Piccolo chef and owner Doug Flicker's signature, soft scrambled eggs with pickled pig's feet and truffle butter
In the search for the Twin Cities' best culinary creations, we often come across dishes that stop us mid-bite and force us to reflect on the level of thought and artistry chefs put into their work. The efforts of the chefs are often laborious, and the end results are regularly consumed before the full concept can be appreciated. We've been tracking down some of these dishes to get the chef's side of the story; their thoughts, motivations, and processes. It's our hope that we can give you a deeper insight into the talents of Twin Cities chefs and to have a better understanding of what you're getting when you sit down to dinner.
Doug Flicker, chef and owner of the critically acclaimed south Minneapolis restaurant Piccolo (and coming this spring Sandcastle), has been a staple in the Twin Cities food scene for close to three decades. Having worked in many local restaurants over the years, Flicker is more than just a product of his work experience. Piccolo features a unique menu that has helped to transform the current state of dining throughout the region. This week Piccolo turns three years old, and we sat down with Flicker to talk a bit about how he got where he is now and his legendary signature dish, soft scrambled eggs with pickled pig's feet and truffle butter. The dish has even received national attention, including high notes of praise from both Andrew Zimmern and Anthony Bourdain.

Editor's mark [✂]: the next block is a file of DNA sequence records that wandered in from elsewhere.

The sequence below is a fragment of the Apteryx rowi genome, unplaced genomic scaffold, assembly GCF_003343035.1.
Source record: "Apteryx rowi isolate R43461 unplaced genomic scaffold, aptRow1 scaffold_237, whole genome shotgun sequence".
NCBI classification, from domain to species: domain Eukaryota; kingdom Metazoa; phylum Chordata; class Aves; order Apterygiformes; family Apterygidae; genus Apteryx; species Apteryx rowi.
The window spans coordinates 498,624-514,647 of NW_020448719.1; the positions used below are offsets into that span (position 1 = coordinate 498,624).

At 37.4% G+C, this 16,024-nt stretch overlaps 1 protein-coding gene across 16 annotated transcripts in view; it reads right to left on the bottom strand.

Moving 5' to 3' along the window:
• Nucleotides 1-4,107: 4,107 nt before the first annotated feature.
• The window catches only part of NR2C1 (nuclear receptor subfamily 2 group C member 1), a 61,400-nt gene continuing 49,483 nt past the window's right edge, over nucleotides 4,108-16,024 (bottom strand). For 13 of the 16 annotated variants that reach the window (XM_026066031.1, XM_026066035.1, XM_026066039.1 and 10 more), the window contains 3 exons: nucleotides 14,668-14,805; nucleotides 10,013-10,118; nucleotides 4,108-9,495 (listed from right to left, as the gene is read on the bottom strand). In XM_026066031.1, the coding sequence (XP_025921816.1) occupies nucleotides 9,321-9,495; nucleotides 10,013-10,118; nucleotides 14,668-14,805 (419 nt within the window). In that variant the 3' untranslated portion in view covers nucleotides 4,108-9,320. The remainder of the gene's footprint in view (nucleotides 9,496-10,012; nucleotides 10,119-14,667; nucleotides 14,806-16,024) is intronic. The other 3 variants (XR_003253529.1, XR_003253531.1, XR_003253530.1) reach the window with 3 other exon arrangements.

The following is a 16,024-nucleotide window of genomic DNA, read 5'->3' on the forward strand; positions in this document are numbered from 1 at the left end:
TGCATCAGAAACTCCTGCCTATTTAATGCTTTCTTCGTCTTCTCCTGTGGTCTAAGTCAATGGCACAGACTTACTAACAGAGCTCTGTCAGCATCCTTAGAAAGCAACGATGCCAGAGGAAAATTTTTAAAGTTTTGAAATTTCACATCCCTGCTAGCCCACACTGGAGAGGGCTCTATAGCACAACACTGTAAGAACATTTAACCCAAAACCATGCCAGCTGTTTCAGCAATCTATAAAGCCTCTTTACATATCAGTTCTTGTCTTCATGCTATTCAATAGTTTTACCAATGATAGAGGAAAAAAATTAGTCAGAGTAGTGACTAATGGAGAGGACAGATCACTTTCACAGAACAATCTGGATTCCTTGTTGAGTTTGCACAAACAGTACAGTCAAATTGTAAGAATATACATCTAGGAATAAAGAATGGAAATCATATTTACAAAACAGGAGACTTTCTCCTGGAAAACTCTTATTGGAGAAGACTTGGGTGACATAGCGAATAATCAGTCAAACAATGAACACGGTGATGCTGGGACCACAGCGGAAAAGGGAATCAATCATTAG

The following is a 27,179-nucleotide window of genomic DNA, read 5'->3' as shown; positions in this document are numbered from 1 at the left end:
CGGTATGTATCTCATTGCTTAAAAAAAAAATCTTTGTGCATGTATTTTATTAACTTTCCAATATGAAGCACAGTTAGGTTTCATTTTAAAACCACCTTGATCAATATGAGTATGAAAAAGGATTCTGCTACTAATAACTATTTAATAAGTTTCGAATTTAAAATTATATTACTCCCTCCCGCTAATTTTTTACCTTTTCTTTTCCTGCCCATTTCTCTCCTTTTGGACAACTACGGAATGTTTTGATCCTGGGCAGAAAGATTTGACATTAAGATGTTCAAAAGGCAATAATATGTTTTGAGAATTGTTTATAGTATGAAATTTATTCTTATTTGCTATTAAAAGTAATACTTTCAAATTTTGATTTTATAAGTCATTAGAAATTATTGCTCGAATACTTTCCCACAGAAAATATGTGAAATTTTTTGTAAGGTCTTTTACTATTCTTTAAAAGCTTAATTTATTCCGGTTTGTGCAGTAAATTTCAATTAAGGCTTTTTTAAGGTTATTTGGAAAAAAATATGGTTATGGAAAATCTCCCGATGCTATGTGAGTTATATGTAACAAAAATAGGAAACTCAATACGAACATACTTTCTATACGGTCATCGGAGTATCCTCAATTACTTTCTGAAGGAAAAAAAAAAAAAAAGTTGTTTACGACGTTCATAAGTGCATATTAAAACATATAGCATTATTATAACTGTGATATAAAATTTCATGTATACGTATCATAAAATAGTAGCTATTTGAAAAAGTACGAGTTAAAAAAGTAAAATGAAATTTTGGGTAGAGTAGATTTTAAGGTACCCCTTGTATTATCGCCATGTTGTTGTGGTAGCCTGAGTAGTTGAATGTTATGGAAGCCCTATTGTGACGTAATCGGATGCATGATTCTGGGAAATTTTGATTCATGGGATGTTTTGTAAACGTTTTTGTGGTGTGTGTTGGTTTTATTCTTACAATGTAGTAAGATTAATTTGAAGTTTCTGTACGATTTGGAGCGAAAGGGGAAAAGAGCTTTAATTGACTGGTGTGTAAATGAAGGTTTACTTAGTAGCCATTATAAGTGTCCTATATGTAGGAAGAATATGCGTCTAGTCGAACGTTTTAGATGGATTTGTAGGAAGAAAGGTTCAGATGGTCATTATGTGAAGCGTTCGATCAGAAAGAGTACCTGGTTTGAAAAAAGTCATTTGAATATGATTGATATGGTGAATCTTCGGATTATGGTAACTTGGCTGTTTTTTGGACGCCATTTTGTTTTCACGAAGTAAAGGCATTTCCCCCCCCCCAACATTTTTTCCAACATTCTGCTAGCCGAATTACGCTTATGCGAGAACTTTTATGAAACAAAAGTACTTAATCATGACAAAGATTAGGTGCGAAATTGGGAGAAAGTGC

Chef Flicker moved to the cities around the age of 20 and attended a votech school for culinary arts at a time before the Twin Cities had any major culinary programs. After graduation he joined the D'Amico family of restaurants at D'Amico Cucina, where he moved up the ranks from garde manger, to sous chef and eventually to executive chef. Flicker's time at D'Amico Cucina was a pivotal building block in his career, as he was given a good deal of creative freedom to invent and explore, but at the same time he was also met with certain culinary restrictions. "I remember I wanted to use ham hock for something, and I was told that was too "peasanty." I wanted to tea smoke something, and that was too Asian," he says.